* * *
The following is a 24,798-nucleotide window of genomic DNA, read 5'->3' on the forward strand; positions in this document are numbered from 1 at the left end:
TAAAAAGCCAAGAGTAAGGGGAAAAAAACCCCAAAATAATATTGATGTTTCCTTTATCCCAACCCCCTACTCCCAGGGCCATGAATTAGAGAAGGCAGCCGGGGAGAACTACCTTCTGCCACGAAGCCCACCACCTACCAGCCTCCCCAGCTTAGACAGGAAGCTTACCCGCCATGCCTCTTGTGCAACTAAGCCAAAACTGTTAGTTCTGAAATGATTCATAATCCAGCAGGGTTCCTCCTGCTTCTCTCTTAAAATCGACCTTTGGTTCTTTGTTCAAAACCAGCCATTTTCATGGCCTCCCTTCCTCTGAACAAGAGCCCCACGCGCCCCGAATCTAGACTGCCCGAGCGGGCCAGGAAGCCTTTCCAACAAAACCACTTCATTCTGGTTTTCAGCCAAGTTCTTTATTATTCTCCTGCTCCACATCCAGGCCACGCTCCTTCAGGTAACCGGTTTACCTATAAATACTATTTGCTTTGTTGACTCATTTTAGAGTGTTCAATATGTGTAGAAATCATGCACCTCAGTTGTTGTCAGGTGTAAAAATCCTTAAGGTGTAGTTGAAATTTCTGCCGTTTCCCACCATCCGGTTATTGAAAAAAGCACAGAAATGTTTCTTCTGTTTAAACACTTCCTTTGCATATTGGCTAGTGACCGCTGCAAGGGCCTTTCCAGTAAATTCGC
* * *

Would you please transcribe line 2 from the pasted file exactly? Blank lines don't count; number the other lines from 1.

TAAAAAGCCAAGAGTAAGGGGAAAAAAACCCCAAAATAATATTGATGTTTCCTTTATCCCAACCCCCTACTCCCAGGGCCATGAATTAGAGAAGGCAGCCGGGGAGAACTACCTTCTGCCACGAAGCCCACCACCTACCAGCCTCCCCAGCTTAGACAGGAAGCTTACCCGCCATGCCTCTTGTGCAACTAAGCCAAAACTGTTAGTTCTGAAATGATTCATAATCCAGCAGGGTTCCTCCTGCTTCTCTCTTAAAATCGACCTTTGGTTCTTTGTTCAAAACCAGCCATTTTCATGGCCTCCCTTCCTCTGAACAAGAGCCCCACGCGCCCCGAATCTAGACTGCCCGAGCGGGCCAGGAAGCCTTTCCAACAAAACCACTTCATTCTGGTTTTCAGCCAAGTTCTTTATTATTCTCCTGCTCCACATCCAGGCCACGCTCCTTCAGGTAACCGGTTTACCTATAAATACTATTTGCTTTGTTGACTCATTTTAGAGTGTTCAATATGTGTAGAAATCATGCACCTCAGTTGTTGTCAGGTGTAAAAATCCTTAAGGTGTAGTTGAAATTTCTGCCGTTTCCCACCATCCGGTTATTGAAAAAAGCACAGAAATGTTTCTTCTGTTTAAACACTTCCTTTGCATATTGGCTAGTGACCGCTGCAAGGGCCTTTCCAGTAAATTCGC